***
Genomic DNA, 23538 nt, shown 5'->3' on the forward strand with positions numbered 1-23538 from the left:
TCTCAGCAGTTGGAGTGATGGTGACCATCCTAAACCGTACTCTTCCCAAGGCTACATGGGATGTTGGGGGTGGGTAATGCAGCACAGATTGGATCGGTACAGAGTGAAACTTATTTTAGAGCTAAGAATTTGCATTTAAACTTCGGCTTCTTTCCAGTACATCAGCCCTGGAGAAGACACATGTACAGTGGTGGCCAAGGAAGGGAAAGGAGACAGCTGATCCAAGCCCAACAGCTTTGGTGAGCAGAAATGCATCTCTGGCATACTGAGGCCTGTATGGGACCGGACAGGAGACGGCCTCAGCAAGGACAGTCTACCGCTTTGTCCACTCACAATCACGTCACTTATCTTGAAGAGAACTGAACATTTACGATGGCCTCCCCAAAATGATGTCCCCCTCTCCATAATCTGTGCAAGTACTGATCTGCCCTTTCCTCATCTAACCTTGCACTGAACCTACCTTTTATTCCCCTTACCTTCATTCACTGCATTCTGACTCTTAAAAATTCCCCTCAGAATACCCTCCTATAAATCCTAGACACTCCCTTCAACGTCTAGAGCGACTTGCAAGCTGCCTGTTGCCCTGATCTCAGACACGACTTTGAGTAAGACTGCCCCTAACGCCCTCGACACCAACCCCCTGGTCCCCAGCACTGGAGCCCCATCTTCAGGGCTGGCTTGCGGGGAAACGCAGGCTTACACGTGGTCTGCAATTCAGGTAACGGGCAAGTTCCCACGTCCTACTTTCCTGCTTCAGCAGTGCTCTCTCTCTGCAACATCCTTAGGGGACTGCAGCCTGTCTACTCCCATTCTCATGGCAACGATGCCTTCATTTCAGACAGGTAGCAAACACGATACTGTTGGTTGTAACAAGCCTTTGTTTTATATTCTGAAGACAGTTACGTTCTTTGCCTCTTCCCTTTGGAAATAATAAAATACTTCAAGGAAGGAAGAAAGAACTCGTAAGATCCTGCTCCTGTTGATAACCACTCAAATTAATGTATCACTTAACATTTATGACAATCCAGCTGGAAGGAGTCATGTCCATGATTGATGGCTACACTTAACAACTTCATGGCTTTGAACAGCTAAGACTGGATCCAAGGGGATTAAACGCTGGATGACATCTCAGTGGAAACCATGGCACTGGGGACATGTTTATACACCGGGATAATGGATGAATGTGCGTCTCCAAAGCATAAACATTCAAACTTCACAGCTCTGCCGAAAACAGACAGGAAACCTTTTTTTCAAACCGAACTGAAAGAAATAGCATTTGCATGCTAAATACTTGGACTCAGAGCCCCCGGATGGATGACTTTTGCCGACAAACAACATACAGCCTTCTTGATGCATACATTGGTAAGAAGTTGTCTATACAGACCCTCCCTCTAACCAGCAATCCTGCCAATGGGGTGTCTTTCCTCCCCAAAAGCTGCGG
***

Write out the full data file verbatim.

Genomic DNA, 23538 nt, shown 5'->3' on the forward strand with positions numbered 1-23538 from the left:
TCTCAGCAGTTGGAGTGATGGTGACCATCCTAAACCGTACTCTTCCCAAGGCTACATGGGATGTTGGGGGTGGGTAATGCAGCACAGATTGGATCGGTACAGAGTGAAACTTATTTTAGAGCTAAGAATTTGCATTTAAACTTCGGCTTCTTTCCAGTACATCAGCCCTGGAGAAGACACATGTACAGTGGTGGCCAAGGAAGGGAAAGGAGACAGCTGATCCAAGCCCAACAGCTTTGGTGAGCAGAAATGCATCTCTGGCATACTGAGGCCTGTATGGGACCGGACAGGAGACGGCCTCAGCAAGGACAGTCTACCGCTTTGTCCACTCACAATCACGTCACTTATCTTGAAGAGAACTGAACATTTACGATGGCCTCCCCAAAATGATGTCCCCCTCTCCATAATCTGTGCAAGTACTGATCTGCCCTTTCCTCATCTAACCTTGCACTGAACCTACCTTTTATTCCCCTTACCTTCATTCACTGCATTCTGACTCTTAAAAATTCCCCTCAGAATACCCTCCTATAAATCCTAGACACTCCCTTCAACGTCTAGAGCGACTTGCAAGCTGCCTGTTGCCCTGATCTCAGACACGACTTTGAGTAAGACTGCCCCTAACGCCCTCGACACCAACCCCCTGGTCCCCAGCACTGGAGCCCCATCTTCAGGGCTGGCTTGCGGGGAAACGCAGGCTTACACGTGGTCTGCAATTCAGGTAACGGGCAAGTTCCCACGTCCTACTTTCCTGCTTCAGCAGTGCTCTCTCTCTGCAACATCCTTAGGGGACTGCAGCCTGTCTACTCCCATTCTCATGGCAACGATGCCTTCATTTCAGACAGGTAGCAAACACGATACTGTTGGTTGTAACAAGCCTTTGTTTTATATTCTGAAGACAGTTACGTTCTTTGCCTCTTCCCTTTGGAAATAATAAAATACTTCAAGGAAGGAAGAAAGAACTCGTAAGATCCTGCTCCTGTTGATAACCACTCAAATTAATGTATCACTTAACATTTATGACAATCCAGCTGGAAGGAGTCATGTCCATGATTGATGGCTACACTTAACAACTTCATGGCTTTGAACAGCTAAGACTGGATCCAAGGGGATTAAACGCTGGATGACATCTCAGTGGAAACCATGGCACTGGGGACATGTTTATACACCGGGATAATGGATGAATGTGCGTCTCCAAAGCATAAACATTCAAACTTCACAGCTCTGCCGAAAACAGACAGGAAACCTTTTTTTCAAACCGAACTGAAAGAAATAGCATTTGCATGCTAAATACTTGGACTCAGAGCCCCCGGATGGATGACTTTTGCCGACAAACAACATACAGCCTTCTTGATGCATACATTGGTAAGAAGTTGTCTATACAGACCCTCCCTCTAACCAGCAATCCTGCCAATGGGGTGTCTTTCCTCCCCAAAAGCTGCGG